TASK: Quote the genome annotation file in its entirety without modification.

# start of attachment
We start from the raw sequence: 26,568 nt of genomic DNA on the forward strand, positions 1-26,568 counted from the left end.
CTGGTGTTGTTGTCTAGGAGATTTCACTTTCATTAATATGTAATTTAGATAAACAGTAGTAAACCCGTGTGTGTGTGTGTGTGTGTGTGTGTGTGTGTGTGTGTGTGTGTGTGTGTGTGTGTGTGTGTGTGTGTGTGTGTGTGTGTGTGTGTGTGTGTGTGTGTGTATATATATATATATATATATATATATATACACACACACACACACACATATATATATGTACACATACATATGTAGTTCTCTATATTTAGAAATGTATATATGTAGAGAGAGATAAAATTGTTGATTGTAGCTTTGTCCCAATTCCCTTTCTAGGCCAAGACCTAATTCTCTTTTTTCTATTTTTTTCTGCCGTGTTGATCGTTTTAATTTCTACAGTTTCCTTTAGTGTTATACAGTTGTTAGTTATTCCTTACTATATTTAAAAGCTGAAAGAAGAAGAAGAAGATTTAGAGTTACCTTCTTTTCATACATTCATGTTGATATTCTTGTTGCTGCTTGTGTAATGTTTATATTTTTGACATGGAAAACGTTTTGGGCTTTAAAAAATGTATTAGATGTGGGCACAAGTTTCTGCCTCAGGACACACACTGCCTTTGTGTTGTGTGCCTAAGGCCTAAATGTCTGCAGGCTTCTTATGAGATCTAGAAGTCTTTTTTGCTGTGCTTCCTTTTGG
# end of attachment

We start from the raw sequence: 26,568 nt of genomic DNA on the forward strand, positions 1-26,568 counted from the left end.
CTGGTGTTGTTGTCTAGGAGATTTCACTTTCATTAATATGTAATTTAGATAAACAGTAGTAAACCCGTGTGTGTGTGTGTGTGTGTGTGTGTGTGTGTGTGTGTGTGTGTGTGTGTGTGTGTGTGTGTGTGTGTGTGTGTGTGTGTGTGTGTGTGTGTGTGTGTGTATATATATATATATATATATATATATATACACACACACACACACACATATATATATGTACACATACATATGTAGTTCTCTATATTTAGAAATGTATATATGTAGAGAGAGATAAAATTGTTGATTGTAGCTTTGTCCCAATTCCCTTTCTAGGCCAAGACCTAATTCTCTTTTTTCTATTTTTTTCTGCCGTGTTGATCGTTTTAATTTCTACAGTTTCCTTTAGTGTTATACAGTTGTTAGTTATTCCTTACTATATTTAAAAGCTGAAAGAAGAAGAAGAAGATTTAGAGTTACCTTCTTTTCATACATTCATGTTGATATTCTTGTTGCTGCTTGTGTAATGTTTATATTTTTGACATGGAAAACGTTTTGGGCTTTAAAAAATGTATTAGATGTGGGCACAAGTTTCTGCCTCAGGACACACACTGCCTTTGTGTTGTGTGCCTAAGGCCTAAATGTCTGCAGGCTTCTTATGAGATCTAGAAGTCTTTTTTGCTGTGCTTCCTTTTGG